A man returns to his childhood home only to find it overrun by a criminal gang, in Michael Matthews’ bleak South African neo-western Five Fingers for Marseilles (2017).
As a child, Tau’s fiercely protective attitude to his best friends leads to the deaths of several police officers. As an adult, Tau (Vuyo Dabula) returns home to the railway town of Marseilles to find one friend dead, another two lost to corruption, and the town itself at the mercy of an armed criminal gang.
The western is one of the more interesting genres to watch spread across international cinema. It is effectively one of the USA’s greatest contribution to the screen arts, taking as its inspiration a mythologised ideal of 19th century colonial expansion across North America. It has proven an enormously versatile genre as well, allowing for takes back and forth on America’s first peoples, the Civil War, rural crime, as well as blends with other screen genres: comedy westerns exist, as do horror westerns, science fiction westerns, and so on.
When co-opted by other countries and cultures, however, even more interesting things can happen. Italy is famous for its ‘spaghetti’ westerns. Japanese features including Sukiyaki Western Django (2007) and Unforgiven (2013) replay western tropes through a culturally specific lens – as do Chinese works like Swordsmen in Double Flag Town (1991) and Wind Blast (2010). In pre-unified East Germany there was a popular line of ‘Indian pictures’; socialist parables with native Americans re-framed as a proletariat resistance.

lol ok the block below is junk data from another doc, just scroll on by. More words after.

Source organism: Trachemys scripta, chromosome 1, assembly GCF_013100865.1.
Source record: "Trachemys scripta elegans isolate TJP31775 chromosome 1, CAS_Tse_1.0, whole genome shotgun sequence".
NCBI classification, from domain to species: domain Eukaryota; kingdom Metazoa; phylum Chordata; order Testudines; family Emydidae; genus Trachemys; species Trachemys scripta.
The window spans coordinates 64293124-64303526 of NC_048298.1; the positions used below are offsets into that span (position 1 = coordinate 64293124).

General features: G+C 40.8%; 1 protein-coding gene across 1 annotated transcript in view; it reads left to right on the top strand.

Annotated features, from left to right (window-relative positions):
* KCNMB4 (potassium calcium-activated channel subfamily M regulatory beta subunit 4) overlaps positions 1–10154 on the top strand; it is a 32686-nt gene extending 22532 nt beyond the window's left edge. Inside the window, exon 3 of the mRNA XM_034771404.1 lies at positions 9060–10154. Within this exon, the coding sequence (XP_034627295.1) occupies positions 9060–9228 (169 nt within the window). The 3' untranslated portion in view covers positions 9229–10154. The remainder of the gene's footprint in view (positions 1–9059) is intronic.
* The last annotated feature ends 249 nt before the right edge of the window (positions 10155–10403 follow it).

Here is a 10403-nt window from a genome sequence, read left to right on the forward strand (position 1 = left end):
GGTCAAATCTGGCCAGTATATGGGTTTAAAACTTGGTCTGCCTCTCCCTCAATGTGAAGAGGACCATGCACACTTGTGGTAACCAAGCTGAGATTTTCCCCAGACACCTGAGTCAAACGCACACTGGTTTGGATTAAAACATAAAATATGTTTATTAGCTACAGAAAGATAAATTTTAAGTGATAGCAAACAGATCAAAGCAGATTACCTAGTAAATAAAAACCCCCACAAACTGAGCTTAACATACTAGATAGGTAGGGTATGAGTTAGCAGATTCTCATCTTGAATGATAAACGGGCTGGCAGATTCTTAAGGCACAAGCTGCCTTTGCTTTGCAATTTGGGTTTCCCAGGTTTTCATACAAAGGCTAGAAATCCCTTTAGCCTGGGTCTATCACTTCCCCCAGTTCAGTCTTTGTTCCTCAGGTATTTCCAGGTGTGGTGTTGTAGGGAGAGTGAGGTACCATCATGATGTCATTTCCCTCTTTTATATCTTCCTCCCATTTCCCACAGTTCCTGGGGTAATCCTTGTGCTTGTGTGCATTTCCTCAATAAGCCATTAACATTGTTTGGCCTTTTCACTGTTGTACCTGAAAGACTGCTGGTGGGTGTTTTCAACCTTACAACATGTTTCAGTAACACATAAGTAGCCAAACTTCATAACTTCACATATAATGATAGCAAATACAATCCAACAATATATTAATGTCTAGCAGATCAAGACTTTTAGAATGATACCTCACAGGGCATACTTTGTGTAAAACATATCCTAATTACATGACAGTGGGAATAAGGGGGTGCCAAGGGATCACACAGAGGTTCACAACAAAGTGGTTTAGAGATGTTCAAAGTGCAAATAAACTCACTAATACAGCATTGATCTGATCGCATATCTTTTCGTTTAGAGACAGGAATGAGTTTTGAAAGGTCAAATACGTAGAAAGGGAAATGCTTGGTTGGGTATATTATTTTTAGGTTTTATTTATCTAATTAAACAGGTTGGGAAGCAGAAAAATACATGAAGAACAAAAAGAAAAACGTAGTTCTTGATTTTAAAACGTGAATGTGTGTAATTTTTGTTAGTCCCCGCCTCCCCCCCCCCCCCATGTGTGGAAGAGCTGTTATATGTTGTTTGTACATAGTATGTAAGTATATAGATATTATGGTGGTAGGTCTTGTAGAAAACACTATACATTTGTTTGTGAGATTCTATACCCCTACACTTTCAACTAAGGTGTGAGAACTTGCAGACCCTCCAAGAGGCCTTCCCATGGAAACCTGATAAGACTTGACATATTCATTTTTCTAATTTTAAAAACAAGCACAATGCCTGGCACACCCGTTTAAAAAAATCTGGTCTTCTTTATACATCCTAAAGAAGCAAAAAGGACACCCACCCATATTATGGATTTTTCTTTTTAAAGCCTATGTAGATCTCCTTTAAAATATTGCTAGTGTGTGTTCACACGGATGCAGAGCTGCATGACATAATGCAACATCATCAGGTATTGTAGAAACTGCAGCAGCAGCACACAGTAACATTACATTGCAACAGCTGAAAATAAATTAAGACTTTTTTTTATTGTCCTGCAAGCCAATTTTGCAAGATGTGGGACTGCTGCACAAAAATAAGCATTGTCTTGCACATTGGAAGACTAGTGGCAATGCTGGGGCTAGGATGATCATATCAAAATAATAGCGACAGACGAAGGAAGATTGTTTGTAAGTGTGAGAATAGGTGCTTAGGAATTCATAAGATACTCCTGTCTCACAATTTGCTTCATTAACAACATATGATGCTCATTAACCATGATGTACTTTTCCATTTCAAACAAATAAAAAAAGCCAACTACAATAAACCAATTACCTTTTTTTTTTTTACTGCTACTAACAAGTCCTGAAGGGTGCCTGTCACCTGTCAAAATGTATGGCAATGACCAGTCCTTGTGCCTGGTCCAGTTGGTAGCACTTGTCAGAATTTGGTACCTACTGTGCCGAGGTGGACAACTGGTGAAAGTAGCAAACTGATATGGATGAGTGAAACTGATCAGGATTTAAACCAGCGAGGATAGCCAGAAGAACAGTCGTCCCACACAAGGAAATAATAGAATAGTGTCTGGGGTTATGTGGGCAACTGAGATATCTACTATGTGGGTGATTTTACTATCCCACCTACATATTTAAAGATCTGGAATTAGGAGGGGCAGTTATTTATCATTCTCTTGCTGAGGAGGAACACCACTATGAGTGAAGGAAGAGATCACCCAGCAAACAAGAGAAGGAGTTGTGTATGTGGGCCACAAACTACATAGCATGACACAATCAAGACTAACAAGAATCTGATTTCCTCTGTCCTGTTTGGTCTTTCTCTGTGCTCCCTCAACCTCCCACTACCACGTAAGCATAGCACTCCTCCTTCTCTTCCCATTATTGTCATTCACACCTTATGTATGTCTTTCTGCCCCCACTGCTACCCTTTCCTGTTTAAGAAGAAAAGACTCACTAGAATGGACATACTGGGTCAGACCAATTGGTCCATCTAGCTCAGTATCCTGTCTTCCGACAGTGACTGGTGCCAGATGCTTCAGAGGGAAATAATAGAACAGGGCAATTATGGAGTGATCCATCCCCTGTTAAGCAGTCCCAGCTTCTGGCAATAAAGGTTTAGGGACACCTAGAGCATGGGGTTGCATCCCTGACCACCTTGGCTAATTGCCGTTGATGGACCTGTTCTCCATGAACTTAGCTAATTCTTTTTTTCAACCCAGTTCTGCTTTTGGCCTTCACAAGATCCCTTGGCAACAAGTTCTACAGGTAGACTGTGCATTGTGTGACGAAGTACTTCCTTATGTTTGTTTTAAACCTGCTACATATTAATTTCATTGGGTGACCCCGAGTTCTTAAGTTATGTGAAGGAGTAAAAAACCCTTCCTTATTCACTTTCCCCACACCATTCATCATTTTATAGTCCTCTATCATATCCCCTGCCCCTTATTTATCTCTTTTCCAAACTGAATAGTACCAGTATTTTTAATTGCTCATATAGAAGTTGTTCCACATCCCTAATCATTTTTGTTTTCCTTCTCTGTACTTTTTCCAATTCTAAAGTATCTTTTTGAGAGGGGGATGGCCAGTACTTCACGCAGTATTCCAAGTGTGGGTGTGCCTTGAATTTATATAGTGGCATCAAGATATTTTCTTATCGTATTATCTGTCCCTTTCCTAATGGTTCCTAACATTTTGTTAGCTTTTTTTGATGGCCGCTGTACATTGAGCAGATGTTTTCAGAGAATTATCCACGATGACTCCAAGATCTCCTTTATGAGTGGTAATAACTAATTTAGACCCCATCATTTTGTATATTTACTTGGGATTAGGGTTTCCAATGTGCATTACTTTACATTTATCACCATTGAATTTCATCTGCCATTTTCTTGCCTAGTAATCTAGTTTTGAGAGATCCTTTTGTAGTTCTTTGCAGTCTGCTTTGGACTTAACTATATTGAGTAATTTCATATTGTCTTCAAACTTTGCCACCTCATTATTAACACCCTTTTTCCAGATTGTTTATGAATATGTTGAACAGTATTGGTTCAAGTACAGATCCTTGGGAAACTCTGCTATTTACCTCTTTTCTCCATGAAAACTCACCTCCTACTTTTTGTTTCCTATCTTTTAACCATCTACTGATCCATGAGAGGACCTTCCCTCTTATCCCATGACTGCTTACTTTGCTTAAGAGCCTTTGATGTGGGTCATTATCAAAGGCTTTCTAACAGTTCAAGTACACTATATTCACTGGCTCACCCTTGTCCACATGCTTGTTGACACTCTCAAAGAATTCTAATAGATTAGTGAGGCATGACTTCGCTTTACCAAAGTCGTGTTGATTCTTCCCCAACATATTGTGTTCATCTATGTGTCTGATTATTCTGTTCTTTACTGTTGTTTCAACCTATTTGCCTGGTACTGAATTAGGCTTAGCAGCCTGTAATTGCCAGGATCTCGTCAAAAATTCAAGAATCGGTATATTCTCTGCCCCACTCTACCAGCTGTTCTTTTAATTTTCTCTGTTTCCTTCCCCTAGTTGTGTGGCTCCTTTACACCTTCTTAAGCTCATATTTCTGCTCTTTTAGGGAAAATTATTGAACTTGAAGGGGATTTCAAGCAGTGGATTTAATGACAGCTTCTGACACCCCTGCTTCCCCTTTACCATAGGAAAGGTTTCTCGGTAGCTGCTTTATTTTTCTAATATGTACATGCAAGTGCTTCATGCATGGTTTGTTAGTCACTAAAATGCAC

South Africa is an obvious country to co-opt the western, due to a combination of European colonialism, race relations, and landscape. With Five Fingers for Marseilles, director Michael Matthews exploits his physical and cultural setting to create a western that is both fresh and original and remarkably traditional. It grabs one’s attention through a fresh location and cultural context, but it succeeds because Matthew’s direction, Sean Drummond’s screenplay, and Shaun Harley Lee’s photography demonstrate a controlled and comprehensive understanding of how westerns work.
Vuyo Dabula gives a strong, steely performance as Tau. He is a classic protagonist for the genre: quiet, reluctant, and capable of terrible violence. Dabula brings an enormous screen presence to the role. The supporting cast is universally strong, and fit comfortably into archetypes. Zethu Dlomo is excellent as Lerato, the film’s female lead, and her performance benefits from a screenplay that ensures her archetype never descends into stereotype. Hamilton Dhlamini, Kenneth Nkosi, and Mduduzi Mabaso are all superb.
When the action hits, it tends to be short, blunt, and bloody. Westerns tend to lean in one direction or another when it comes to violence, and Five Fingers for Marseilles reflects a reality where it only takes a single bullet to kill a human being, and where a gunfight between multiple parties is a nightmarish, chaotic affair. The film is told with a blunt, bleak tone to match: harshly beautiful visuals, solemn performances, and a miserable setting all work together.
This is not simply a distinctive western; it is a masterful one.
For Australian readers, Five Fingers for Marseilles is currently streaming on Stan.